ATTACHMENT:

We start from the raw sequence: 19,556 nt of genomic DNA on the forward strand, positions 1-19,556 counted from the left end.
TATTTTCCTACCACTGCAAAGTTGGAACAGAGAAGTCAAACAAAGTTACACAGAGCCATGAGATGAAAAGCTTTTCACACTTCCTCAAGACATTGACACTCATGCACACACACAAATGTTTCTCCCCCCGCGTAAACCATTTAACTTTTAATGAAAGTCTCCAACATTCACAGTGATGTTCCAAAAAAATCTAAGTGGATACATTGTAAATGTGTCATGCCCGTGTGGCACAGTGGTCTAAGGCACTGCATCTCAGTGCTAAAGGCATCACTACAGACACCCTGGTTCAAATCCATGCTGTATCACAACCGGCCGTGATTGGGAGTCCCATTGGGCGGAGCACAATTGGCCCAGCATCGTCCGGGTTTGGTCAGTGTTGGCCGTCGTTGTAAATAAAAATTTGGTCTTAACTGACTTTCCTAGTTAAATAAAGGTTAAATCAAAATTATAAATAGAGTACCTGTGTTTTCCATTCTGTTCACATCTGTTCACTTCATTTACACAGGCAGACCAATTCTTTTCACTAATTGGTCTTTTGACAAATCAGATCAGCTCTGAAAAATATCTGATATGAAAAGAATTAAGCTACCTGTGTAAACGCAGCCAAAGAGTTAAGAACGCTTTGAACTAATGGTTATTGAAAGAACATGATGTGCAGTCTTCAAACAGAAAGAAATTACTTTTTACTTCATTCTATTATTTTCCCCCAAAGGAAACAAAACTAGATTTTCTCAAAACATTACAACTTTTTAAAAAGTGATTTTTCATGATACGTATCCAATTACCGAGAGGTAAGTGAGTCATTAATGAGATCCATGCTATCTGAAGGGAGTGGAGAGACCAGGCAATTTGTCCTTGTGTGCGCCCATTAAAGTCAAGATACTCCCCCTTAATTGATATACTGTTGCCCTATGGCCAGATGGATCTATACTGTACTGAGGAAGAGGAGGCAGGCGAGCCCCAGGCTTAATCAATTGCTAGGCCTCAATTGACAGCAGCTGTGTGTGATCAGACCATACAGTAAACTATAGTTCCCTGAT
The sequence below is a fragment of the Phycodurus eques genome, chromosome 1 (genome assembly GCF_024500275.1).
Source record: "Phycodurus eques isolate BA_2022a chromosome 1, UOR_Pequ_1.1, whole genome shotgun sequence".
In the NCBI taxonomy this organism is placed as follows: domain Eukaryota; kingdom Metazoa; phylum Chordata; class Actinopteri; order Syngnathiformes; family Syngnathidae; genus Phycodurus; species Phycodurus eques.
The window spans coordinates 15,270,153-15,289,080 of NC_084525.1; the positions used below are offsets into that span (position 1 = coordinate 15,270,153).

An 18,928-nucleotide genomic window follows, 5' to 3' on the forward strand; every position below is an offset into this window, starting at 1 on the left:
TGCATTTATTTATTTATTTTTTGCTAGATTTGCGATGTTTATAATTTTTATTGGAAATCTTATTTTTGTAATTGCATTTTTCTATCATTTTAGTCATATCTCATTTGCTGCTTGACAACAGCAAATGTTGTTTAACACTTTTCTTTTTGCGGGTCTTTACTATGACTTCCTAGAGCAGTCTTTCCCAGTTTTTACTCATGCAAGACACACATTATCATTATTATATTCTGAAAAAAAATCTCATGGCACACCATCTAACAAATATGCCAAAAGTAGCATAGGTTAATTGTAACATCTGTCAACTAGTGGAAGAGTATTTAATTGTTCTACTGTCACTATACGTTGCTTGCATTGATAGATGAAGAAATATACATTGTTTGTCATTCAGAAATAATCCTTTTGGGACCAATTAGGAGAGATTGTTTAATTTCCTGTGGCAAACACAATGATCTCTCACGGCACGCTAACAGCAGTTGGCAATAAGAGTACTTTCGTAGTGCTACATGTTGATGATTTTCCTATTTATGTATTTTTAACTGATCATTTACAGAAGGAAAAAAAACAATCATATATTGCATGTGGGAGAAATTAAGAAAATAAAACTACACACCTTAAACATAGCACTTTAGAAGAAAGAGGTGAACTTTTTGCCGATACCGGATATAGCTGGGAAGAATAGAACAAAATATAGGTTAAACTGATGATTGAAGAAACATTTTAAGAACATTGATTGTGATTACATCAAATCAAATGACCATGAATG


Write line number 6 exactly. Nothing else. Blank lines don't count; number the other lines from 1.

The window spans coordinates 15,270,153-15,289,080 of NC_084525.1; the positions used below are offsets into that span (position 1 = coordinate 15,270,153).